The minor hockey season is in full swing with players skating away on the ice and scoring on their opposing teams, but their practice time bothon and off the ice still continues, with some off ice training which for some teams includes yoga.
Hockey players doing yoga may seem like a strange concept but the yoga moves help the players perform better on the ice in a number ofdifferent ways.
Amy Komarniski, yoga instructor at Blyss Hot Yoga said yoga is good for hockey players as it increases flexibility and strengthens their muscles.
“It helps to open up the tight joints and undo some of the repetitive use strain that happens from consistent skating and strengthens some ofthe weaker muscles that don’t get as much attention,” Komarniski said. “It gives them better balance and a real sense of focus on the ice.”
She said muscles prone to tightness in hockey players are the hip flexors because when the players get older they are getting hit more oftenwhich can be jarring on the joints.
“Your joints become unstable, you’re moving around on two thin blades, the likelihood of a fall, a potential fall into the boards or into anotherplayer is pretty high,” Komarniski said.
She said yoga helps to strengthen and stabilize the hips, shoulders and core – giving players the ability to withstand hitting the boards andfalling on the ice with a lower risk of injury.
When the players are in their yoga poses they are also gaining balance to strengthen and stretch their muscles.
Doing these poses will benefit them when they are on the ice because when playing hockey they can’t avoid some natural imbalance.
“It helps to correct that making them better hockey players physically,” Komarniski said.
There is also the mental piece to yoga which helps players on ice as well.
Komarniski said the mental focus and clarity of yoga techniques helps the players during stressful games.
While in the game players can face a great deal of competing stimulation. Yoga can help teach the athletes to hone in and focus on what theyare doing.
“It is something that is necessary for the balancing poses (in yoga) and gives them some mental acuity on the ice that they can then turn into asharper game,” Komarniski said.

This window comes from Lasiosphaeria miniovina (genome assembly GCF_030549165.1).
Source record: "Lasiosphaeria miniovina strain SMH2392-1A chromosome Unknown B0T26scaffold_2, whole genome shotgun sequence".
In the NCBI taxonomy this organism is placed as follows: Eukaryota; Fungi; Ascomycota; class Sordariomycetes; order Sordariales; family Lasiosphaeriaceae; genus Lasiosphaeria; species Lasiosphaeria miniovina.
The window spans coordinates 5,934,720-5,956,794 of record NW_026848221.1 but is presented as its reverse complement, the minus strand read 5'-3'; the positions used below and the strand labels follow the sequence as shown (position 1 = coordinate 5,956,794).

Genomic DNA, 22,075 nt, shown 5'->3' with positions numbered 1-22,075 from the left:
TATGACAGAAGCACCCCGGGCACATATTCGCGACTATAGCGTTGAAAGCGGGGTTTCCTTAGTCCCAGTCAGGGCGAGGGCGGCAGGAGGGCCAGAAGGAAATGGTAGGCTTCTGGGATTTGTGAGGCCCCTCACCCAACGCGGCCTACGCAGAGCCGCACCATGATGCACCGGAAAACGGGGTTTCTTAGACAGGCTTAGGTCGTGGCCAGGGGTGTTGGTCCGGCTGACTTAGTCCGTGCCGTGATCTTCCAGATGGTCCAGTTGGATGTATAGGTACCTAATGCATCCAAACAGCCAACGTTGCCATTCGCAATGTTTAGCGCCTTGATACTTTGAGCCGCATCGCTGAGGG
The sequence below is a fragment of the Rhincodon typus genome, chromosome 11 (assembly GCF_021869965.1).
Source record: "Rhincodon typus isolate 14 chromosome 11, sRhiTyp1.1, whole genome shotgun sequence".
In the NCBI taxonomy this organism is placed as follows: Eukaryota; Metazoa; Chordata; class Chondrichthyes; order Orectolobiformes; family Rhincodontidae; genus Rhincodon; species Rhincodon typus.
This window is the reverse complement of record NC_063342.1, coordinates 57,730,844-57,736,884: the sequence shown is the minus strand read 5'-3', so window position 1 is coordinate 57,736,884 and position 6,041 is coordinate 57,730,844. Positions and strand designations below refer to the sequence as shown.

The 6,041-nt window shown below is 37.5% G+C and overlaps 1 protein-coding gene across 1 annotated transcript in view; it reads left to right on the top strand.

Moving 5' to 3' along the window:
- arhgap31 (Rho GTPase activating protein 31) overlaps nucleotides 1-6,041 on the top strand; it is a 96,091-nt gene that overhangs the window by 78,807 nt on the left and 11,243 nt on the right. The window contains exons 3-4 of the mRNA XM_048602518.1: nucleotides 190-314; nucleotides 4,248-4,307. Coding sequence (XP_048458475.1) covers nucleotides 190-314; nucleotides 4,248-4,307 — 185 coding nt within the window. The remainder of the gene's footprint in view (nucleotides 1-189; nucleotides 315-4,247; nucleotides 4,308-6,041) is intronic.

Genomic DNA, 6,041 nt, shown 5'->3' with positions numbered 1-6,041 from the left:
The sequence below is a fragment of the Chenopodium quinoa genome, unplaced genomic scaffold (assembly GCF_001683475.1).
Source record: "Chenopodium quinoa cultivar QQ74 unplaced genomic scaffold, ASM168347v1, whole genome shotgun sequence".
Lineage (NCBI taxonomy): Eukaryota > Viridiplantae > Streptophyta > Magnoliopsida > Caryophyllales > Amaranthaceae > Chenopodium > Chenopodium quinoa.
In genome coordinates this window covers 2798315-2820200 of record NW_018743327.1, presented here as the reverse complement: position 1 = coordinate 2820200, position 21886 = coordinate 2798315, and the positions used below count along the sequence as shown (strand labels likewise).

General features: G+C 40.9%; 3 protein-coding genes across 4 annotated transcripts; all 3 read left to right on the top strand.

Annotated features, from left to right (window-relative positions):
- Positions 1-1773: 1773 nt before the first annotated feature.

The players like to come in as teams to do yoga with the youngest team being at the dynamite level, but she added there are no age restrictionsto yoga because the poses are modified accordingly.
“It’s a great team builder and the younger you start the better benefits you’re going to see because you aren’t putting your body at risk forinjury for all of those years leading up,” Komarniski said. “It’s only going to strengthen your physical game.”
The feedback she has gotten from the players have been awesome as she said she doesn’t know a single player who has tried yoga who doesn’twant to continue doing it.
“Most players are shocked at how much they actually enjoy it,” Komarniski said. “I’ve never had a hockey group of boys or girls who didn’t begfor more.”
The athletes like it because it is fun and at their age it is more than just opening their hips and taking deep breaths.
“There are kids who love it because they are doing it with their friends and that’s how they will be most successful continuing,” Komarniski said.
At her practice she teaches the players power yoga that lends itself well to athletes and is athletic in nature.
She describes this yoga as not being long held slow poses but instead she said the players are dripping with sweat afterwards.
“It is physically challenging and it constantly moves,” Komarniski said. “It challenges them both physically as well as mentally.”
Some of the moves include what they call the yoga burpee and a flow series called vinyasa.
She said there are a lot of arm balances which the players find a lot of fun and trains their core as well.
“You have to engage your core to hold those poses but they don’t even know they are doing core training because it just feels fun,” Komarniskisaid.
She said there are a lot of hip openers which are uncomfortable but the positions help the players develop the mental ability to withstandpressure.
The natural reaction is to want to come out of the pose but by teaching them to stay in an uncomfortable position and work their way throughit, it becomes easier and a technique they take onto the ice.
“It’s uncomfortable, you have pressure, you’re up against the boards, you want to get away from that scenario,” Komarniski said. “Butsometimes what you need to do is dig in and stay there.”
This can help hockey players be more confident in getting the puck and dealing with the pressure as sometimes they just want to toss the puckaway because the pressure is hard to deal with.
This may be ironic to the fans watching the players on the ice but Komarniski said the players may wait the whole hockey game just to touchthe puck but once they get the puck they just want to get rid of it due to the pressure.
“We talk to them in the yoga sessions about game scenarios, we do a series of exercises specific to hockey and the over used muscles ofhockey,” Komarniski said.